42. Kumar KK, Rajagopalan B, Hoerling M, Bates G, Cane M (2006) Unraveling the mystery of Indian monsoon failure during El Niño. Science 314:115–119CrossRefGoogle Scholar
  43. Kumar KK, Kamala K, Rajagopalan B, Hoerling MP, Eischeid JK, Patwardhan SK, Srinivasan G, Goswami BN, Nemani R (2011) The once and future pulse of Indian monsoonal climate. Clim Dyn 36:2159–2170. doi: 10.1007/s00382-010-0974-0 CrossRefGoogle Scholar
  44. Kürschner H, Hein P, Kilian N, Hubaishan MA (2004) The Hybantho durae-Anogeissetum dhofaricae ass. nova-phytosociology, structure and ecology of an endemic South Arabian forest community. Phytocoenologia 34:569–612CrossRefGoogle Scholar
  45. Kwarteng AY, Dorvlo S, Kumar GTV (2009) Analysis of a 27-year rainfall data (1977–2003) in the Sultanate of Oman. Int J Climatol 617:605–617CrossRefGoogle Scholar
  46. Lambin EF, Turner BL, Geist HJ, Agbola SB, Angelsen A, Bruce J, Coomes O, Dirzo R, Fischer G, Folke C (2001) The causes of land-use and land-cover change: moving beyond the myths. Glob Environ Change 11:261–269. doi: 10.1016/S0959-3780(01)00007-3 CrossRefGoogle Scholar
  47. Lambin EF, Geist HJ, Lepers E (2003) Dynamics of land-use and land-cover change in tropical regions. Annu Rev Environ Resour 28:205–241CrossRefGoogle Scholar
  48. Lefebvre JA (2010) Oman’s foreign policy in the twenty-first century. Middle East Policy 17:99–114CrossRefGoogle Scholar
  49. Li S, Verburg PH, Shihai L, Wu J, Li X (2012) Spatial analysis of the driving factors of grassland degradation under conditions of climate change and intensive use in Inner Mongolia, China. Reg Environ Change 12:461–474. doi: 10.1007/s10113-011-0264-3 CrossRefGoogle Scholar
  50. Liu J, Hull V, Batistella M, DeFries R, Dietz T, Fu F, Hertel TW, Izaurralde RC, Lambin EF, Li S, Martinelli LA, McConnell WJ, Moran EF, Naylor R, Ouyang Z, Polenske KR, Reenberg A, de Miranda Rocha G, Simmons CS, Verburg PH, Vitousek PM, Zhang F, Zhu C (2013) Framing sustainability in a telecoupled world. Ecol Soc 18:26. doi: 10.5751/ES-05873-180226 Google Scholar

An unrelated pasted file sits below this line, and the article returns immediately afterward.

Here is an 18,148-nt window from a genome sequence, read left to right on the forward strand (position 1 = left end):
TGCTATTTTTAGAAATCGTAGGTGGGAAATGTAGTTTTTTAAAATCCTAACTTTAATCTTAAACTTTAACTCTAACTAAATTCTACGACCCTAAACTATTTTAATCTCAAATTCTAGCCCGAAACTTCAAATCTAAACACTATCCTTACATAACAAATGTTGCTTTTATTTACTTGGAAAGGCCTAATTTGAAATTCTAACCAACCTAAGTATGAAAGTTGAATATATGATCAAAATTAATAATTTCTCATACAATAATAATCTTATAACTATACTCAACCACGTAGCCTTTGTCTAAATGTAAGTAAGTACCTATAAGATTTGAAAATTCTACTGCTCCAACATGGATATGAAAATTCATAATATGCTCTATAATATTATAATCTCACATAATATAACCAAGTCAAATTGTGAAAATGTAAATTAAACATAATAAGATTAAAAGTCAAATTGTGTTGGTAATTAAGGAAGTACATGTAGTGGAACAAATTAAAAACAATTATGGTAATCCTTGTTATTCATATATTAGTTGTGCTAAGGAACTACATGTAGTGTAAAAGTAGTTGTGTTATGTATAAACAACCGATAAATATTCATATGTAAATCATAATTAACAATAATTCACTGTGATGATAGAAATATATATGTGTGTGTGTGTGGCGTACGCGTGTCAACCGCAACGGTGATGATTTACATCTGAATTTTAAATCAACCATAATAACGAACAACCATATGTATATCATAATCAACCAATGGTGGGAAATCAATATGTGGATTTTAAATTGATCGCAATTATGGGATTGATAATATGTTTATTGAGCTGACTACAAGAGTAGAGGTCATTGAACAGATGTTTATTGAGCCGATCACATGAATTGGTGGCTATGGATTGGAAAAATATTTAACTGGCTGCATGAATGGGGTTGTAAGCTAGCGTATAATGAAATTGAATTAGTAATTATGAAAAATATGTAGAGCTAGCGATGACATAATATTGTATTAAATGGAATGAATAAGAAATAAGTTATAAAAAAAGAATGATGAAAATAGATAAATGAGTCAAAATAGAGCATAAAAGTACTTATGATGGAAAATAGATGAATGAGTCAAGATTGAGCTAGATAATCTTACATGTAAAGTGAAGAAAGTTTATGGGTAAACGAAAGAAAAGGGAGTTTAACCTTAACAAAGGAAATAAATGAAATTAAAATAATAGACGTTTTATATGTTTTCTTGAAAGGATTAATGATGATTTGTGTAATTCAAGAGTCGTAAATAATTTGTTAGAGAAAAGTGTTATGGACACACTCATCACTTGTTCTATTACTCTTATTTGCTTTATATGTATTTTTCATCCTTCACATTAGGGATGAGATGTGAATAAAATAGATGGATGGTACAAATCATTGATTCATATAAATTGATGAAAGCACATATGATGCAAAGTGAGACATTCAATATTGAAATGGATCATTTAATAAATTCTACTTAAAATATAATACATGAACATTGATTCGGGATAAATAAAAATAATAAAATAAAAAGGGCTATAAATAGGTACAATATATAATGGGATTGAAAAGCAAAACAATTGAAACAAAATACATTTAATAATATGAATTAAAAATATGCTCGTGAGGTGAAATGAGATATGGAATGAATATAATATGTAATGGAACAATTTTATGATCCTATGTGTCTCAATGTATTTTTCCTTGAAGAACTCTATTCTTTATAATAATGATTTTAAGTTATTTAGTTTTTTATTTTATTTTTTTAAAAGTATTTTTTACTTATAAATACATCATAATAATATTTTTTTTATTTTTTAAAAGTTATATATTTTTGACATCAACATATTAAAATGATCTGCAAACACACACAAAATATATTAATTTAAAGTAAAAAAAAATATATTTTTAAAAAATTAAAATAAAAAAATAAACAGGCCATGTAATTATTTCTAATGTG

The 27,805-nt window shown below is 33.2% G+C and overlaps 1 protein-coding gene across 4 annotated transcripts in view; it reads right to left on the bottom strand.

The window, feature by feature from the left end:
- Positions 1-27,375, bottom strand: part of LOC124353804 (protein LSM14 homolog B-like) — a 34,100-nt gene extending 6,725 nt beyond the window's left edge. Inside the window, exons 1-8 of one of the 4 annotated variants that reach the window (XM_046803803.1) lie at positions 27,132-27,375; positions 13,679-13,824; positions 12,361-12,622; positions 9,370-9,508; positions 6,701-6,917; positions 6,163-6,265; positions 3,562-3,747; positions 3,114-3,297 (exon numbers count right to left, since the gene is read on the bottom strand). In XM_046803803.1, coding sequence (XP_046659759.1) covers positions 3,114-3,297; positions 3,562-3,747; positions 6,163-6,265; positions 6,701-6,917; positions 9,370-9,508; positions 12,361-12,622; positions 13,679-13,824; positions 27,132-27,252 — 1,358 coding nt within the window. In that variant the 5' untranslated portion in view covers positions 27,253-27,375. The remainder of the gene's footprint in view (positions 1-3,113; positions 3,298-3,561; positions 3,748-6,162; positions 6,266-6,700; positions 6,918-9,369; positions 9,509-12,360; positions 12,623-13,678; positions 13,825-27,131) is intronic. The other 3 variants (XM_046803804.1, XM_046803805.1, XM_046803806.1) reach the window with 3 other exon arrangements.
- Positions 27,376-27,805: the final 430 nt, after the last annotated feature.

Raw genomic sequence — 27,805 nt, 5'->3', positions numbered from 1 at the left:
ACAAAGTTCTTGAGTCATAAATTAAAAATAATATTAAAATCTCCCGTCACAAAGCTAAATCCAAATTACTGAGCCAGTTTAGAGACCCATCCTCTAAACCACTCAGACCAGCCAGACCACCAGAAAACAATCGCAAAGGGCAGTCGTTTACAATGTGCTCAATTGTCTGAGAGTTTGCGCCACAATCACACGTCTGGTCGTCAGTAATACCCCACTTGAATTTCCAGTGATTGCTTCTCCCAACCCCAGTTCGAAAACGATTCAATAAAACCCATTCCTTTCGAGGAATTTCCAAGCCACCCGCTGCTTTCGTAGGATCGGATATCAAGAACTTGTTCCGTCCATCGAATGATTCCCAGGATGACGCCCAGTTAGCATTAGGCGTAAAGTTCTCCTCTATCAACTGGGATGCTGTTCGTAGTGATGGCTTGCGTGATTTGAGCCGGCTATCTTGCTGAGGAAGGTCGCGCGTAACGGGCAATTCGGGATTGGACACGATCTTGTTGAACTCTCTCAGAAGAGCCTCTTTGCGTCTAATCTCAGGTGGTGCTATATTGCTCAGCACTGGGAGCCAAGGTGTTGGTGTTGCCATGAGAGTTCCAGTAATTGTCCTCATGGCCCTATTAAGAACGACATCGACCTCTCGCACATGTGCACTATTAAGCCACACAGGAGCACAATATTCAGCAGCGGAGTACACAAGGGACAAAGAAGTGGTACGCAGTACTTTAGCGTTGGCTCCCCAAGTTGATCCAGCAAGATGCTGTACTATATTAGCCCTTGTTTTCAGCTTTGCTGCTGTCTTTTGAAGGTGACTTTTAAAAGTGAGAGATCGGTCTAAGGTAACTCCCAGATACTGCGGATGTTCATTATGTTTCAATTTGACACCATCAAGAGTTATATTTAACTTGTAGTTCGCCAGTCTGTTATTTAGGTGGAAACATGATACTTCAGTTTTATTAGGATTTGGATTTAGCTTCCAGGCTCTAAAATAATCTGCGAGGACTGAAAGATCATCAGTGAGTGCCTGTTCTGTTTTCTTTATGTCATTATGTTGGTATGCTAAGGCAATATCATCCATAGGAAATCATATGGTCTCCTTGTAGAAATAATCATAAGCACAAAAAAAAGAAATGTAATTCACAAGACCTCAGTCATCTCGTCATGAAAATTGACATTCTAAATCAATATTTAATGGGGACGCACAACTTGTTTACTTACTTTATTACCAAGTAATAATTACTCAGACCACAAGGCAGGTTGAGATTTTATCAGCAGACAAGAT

51. Masek JG, Vermote EF, Saleous NE, Wolfe R, Hall FG, Huemmrich KF, Gao F, Kutler J, Lim T (2006) A landsat surface reflectance dataset for North America, 1990–2000. IEEE Geosci Remote Sens Lett 3:68–72. doi: 10.1109/LGRS.2005.857030 CrossRefGoogle Scholar
  52. Miller AG, Morris M (1988) Plants of Dhofar, the southern region of Oman, traditional, economic and medicinal uses. Office of the Adviser for Conservation of the Environment, Diwan of Royal Court, Sultanate of OmanGoogle Scholar
  53. O’Reilly MJ (1998) Omanibalancing: Oman confronts an uncertain future. Middle East J 52:70–84Google Scholar
  54. OEC (2015) Observatory of economic complexity. Accessed 1 May 2015
  55. Patzelt A (2011) The Themeda quadrivalvis tall-grass savannah of oman at the crossroad between Africa and Asia. Edinb J Bot 68:301–319. doi: 10.1017/S0960428611000217 CrossRefGoogle Scholar
  56. Peterson JE (2004a) Oman: three and a half decades of change and development. Middle East Policy 9:125–137CrossRefGoogle Scholar
  57. Peterson JE (2004b) Oman’s diverse society: Southern Oman. Middle East J 58:31–51Google Scholar
  58. Peterson JE (2011) Oman faces the twenty-first century. In: Tétreault MA, Okruhlik G, Kapiszewski A (eds) Political change in the Arab Gulf states: stuck in transition. Lynne Rienner Publishers, Boulder, pp 99–118Google Scholar